Objective: Vitamin D receptors are present in the female reproductive tract. Studies on the association between serum vitamin D level and pregnancy rate of in vitro fertilization (IVF) showed inconsistent results and focused on a single fresh or frozen embryo transfer cycle. The objective of our study was to evaluate if serum vitamin D level before ovarian stimulation was associated with the cumulative live birth rate (CLBR) of the first IVF cycle.
Design: Retrospective cohort study.
Methods: Women who underwent the first IVF cycle from 2012 to 2016 at a university-affiliated reproductive medicine center were included. Archived serum samples taken before ovarian stimulation were analyzed for 25(OH)D levels using liquid chromatography-mass spectrometry.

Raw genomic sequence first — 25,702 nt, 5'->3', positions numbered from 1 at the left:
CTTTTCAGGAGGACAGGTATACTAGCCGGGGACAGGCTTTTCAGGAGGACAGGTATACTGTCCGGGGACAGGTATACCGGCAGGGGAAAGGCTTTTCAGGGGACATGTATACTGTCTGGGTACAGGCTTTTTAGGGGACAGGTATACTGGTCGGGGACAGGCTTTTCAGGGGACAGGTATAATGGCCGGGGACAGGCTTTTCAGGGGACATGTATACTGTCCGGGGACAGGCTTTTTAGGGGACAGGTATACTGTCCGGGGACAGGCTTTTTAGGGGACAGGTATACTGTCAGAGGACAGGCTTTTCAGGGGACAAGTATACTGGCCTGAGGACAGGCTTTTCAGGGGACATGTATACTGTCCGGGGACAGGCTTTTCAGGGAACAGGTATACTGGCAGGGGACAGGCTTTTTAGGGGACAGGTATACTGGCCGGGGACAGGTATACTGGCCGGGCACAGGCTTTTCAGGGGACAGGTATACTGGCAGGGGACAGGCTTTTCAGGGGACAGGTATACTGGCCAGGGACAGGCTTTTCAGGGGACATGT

Results: 1,113 had pregnancy outcome from the completed IVF cycle. The median age (25th-75th percentile) of the women was 36 (34-38) years and serum 25(OH)D level was 53.4 (41.9-66.6)nmol/L. The prevalence of vitamin D deficiency (less than 50nmol/L) was 42.2%. The CLBR in the vitamin D deficient group was significantly lower compared to the non-deficient group (43.9%,208/474 vs 50.9%,325/639, p=0.021, unadjusted), and after controlling for women’s age, body mass index, antral follicle count, type and duration of infertility. There were no differences in the clinical/ongoing pregnancy rate, live birth rate and miscarriage rate in the fresh cycle between the vitamin D deficient and non-deficient groups.
Conclusions: Vitamin D deficiency was prevalent in infertile women in subtropical Hong Kong. The CLBR of the first IVF cycle in the vitamin D deficient group was significantly lower compared to the non-deficient group.